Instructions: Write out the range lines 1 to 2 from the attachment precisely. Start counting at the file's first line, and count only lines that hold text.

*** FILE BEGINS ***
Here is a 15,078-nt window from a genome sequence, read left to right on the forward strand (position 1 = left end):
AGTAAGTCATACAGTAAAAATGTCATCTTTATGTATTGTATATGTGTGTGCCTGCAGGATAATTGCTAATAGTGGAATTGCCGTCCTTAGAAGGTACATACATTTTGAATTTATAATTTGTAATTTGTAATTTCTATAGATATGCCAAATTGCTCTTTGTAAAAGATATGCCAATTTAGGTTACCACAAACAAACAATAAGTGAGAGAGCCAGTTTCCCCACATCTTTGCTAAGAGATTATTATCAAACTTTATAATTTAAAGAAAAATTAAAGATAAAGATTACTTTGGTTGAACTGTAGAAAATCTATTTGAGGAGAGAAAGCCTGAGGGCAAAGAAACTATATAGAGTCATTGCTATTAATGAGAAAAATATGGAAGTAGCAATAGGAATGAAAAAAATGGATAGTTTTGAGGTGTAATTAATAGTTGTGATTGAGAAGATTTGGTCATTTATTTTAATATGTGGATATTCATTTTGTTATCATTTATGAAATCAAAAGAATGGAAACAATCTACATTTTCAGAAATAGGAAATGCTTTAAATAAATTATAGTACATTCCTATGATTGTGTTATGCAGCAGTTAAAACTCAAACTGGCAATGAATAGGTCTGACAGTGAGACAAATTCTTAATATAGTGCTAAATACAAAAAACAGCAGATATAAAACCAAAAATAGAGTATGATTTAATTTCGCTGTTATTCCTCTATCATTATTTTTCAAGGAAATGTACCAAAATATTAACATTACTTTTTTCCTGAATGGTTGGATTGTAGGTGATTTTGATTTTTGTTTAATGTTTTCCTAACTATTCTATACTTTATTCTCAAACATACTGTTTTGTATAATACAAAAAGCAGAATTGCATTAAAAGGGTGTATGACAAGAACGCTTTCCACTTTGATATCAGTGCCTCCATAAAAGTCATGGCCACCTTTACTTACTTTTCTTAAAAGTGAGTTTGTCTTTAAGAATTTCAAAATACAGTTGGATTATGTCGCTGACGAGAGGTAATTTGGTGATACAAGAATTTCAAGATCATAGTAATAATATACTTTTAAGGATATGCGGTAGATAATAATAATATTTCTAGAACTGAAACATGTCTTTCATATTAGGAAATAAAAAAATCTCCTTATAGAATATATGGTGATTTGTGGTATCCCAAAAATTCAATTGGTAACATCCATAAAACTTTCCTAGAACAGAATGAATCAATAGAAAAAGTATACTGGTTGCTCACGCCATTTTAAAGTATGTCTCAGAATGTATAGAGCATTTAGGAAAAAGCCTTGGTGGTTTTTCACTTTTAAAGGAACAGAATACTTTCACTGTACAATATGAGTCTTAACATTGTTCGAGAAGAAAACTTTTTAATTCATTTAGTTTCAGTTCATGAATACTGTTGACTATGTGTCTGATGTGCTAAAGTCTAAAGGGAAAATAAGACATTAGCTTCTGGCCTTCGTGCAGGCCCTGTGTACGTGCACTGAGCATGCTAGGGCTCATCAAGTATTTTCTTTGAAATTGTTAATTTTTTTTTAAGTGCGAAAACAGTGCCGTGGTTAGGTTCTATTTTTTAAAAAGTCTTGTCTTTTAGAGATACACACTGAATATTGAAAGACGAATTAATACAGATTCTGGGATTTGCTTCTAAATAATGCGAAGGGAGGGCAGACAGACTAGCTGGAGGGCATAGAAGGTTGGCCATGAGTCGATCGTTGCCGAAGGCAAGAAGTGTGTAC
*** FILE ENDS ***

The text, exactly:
Here is a 15,078-nt window from a genome sequence, read left to right on the forward strand (position 1 = left end):
AGTAAGTCATACAGTAAAAATGTCATCTTTATGTATTGTATATGTGTGTGCCTGCAGGATAATTGCTAATAGTGGAATTGCCGTCCTTAGAAGGTACATACATTTTGAATTTATAATTTGTAATTTGTAATTTCTATAGATATGCCAAATTGCTCTTTGTAAAAGATATGCCAATTTAGGTTACCACAAACAAACAATAAGTGAGAGAGCCAGTTTCCCCACATCTTTGCTAAGAGATTATTATCAAACTTTATAATTTAAAGAAAAATTAAAGATAAAGATTACTTTGGTTGAACTGTAGAAAATCTATTTGAGGAGAGAAAGCCTGAGGGCAAAGAAACTATATAGAGTCATTGCTATTAATGAGAAAAATATGGAAGTAGCAATAGGAATGAAAAAAATGGATAGTTTTGAGGTGTAATTAATAGTTGTGATTGAGAAGATTTGGTCATTTATTTTAATATGTGGATATTCATTTTGTTATCATTTATGAAATCAAAAGAATGGAAACAATCTACATTTTCAGAAATAGGAAATGCTTTAAATAAATTATAGTACATTCCTATGATTGTGTTATGCAGCAGTTAAAACTCAAACTGGCAATGAATAGGTCTGACAGTGAGACAAATTCTTAATATAGTGCTAAATACAAAAAACAGCAGATATAAAACCAAAAATAGAGTATGATTTAATTTCGCTGTTATTCCTCTATCATTATTTTTCAAGGAAATGTACCAAAATATTAACATTACTTTTTTCCTGAATGGTTGGATTGTAGGTGATTTTGATTTTTGTTTAATGTTTTCCTAACTATTCTATACTTTATTCTCAAACATACTGTTTTGTATAATACAAAAAGCAGAATTGCATTAAAAGGGTGTATGACAAGAACGCTTTCCACTTTGATATCAGTGCCTCCATAAAAGTCATGGCCACCTTTACTTACTTTTCTTAAAAGTGAGTTTGTCTTTAAGAATTTCAAAATACAGTTGGATTATGTCGCTGACGAGAGGTAATTTGGTGATACAAGAATTTCAAGATCATAGTAATAATATACTTTTAAGGATATGCGGTAGATAATAATAATATTTCTAGAACTGAAACATGTCTTTCATATTAGGAAATAAAAAAATCTCCTTATAGAATATATGGTGATTTGTGGTATCCCAAAAATTCAATTGGTAACATCCATAAAACTTTCCTAGAACAGAATGAATCAATAGAAAAAGTATACTGGTTGCTCACGCCATTTTAAAGTATGTCTCAGAATGTATAGAGCATTTAGGAAAAAGCCTTGGTGGTTTTTCACTTTTAAAGGAACAGAATACTTTCACTGTACAATATGAGTCTTAACATTGTTCGAGAAGAAAACTTTTTAATTCATTTAGTTTCAGTTCATGAATACTGTTGACTATGTGTCTGATGTGCTAAAGTCTAAAGGGAAAATAAGACATTAGCTTCTGGCCTTCGTGCAGGCCCTGTGTACGTGCACTGAGCATGCTAGGGCTCATCAAGTATTTTCTTTGAAATTGTTAATTTTTTTTTAAGTGCGAAAACAGTGCCGTGGTTAGGTTCTATTTTTTAAAAAGTCTTGTCTTTTAGAGATACACACTGAATATTGAAAGACGAATTAATACAGATTCTGGGATTTGCTTCTAAATAATGCGAAGGGAGGGCAGACAGACTAGCTGGAGGGCATAGAAGGTTGGCCATGAGTCGATCGTTGCCGAAGGCAAGAAGTGTGTAC